ABP argues that the expansion of its Southampton empire into Dibden Bay has been on the cards for decades and is vital for the health of the economy.

Ships and the sea gave birth to Southampton centuries ago. Today more than 10,000 jobs rely on Southampton docks and a further 4,000 are indirectly dependent upon them. Southampton is one of the UK's busiest cargo ports, handling more than 35 million tonnes annually. Altogether, the docks contribute more than £1.3 billion a year to the region.

ABP says the Dibden Bay scheme is a crucial and long-planned phase in local port development. It wants to see more container trade come to Southampton rather than benefit rival terminals such as London Gateway (Shell Haven) near Thurrock, Bathside Bay near Harwich, and Thamesport near the Isle of Grain.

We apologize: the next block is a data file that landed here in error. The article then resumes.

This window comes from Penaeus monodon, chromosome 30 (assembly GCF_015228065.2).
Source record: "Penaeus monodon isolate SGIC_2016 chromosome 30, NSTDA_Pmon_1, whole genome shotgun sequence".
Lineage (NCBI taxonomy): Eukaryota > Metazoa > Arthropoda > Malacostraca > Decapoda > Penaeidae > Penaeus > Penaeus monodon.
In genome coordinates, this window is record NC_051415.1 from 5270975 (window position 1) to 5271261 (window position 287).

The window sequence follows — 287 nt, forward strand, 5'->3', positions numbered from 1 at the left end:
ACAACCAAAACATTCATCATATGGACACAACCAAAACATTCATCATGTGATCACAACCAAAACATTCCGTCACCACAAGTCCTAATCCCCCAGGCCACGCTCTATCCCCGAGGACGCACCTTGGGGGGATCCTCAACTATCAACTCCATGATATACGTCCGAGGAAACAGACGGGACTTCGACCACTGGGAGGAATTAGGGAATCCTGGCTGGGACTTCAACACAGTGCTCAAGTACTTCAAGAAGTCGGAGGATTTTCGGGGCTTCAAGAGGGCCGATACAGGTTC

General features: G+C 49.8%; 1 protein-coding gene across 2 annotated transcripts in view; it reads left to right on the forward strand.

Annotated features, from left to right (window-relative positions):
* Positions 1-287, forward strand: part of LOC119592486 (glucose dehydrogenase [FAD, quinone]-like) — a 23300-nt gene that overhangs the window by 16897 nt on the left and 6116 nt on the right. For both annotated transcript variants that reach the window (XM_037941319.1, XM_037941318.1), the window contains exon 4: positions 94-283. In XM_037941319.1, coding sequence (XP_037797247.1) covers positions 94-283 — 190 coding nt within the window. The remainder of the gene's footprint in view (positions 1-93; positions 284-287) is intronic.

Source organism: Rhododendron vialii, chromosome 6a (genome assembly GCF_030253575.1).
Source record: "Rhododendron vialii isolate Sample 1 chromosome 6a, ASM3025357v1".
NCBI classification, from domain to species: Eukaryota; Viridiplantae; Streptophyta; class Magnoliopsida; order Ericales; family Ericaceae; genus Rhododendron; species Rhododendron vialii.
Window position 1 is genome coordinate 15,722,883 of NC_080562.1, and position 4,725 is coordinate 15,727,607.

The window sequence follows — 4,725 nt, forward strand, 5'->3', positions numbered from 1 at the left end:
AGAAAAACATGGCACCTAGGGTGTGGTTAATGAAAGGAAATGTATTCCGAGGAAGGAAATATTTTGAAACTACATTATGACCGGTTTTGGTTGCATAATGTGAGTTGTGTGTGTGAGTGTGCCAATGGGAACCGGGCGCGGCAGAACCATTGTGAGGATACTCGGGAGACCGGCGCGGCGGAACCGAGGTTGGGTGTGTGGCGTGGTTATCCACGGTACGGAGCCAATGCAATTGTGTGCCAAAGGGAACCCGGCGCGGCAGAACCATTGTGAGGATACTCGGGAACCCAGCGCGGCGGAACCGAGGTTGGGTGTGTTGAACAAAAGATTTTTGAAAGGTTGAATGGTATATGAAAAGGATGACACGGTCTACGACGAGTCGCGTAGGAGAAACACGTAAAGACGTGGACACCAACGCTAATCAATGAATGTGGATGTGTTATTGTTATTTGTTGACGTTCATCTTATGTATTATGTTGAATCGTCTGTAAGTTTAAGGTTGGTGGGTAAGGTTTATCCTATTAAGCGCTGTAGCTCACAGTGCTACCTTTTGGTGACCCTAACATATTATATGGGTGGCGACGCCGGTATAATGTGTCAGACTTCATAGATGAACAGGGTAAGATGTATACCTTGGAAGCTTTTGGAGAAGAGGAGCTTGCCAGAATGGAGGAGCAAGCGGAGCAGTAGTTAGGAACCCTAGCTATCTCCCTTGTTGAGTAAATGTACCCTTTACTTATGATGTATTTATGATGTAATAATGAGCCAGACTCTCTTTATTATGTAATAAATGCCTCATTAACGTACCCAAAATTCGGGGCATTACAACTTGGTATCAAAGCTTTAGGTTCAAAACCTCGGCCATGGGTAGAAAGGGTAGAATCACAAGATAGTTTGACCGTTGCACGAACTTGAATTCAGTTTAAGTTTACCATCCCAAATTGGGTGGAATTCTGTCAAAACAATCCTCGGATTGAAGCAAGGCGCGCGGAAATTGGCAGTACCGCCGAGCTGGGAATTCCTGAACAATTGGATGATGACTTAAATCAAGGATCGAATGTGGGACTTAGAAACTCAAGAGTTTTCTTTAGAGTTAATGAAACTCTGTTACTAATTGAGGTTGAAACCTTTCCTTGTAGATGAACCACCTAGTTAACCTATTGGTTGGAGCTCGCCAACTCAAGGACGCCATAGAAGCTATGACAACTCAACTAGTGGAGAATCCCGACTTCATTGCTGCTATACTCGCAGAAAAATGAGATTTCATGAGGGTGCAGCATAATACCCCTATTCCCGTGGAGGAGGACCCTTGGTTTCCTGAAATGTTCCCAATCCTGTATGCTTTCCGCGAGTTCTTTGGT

Opponents say Dibden Bay would soon become a white elephant and that more efficient use of the present Southampton docks would fulfil demand for many years to come.

The 'jobs carrot' has been dangled before the local populace as a reason to accept Dibden Bay port, but opinions are divided on just how many jobs the scheme would bring.

ABP has promised nearly 3,000 - 1,800 for daily operations at the terminal and 1,100 construction jobs over the ten years it will take to build.

Opponents say some of these jobs would be merely relocations from the present docks and not extra posts at all.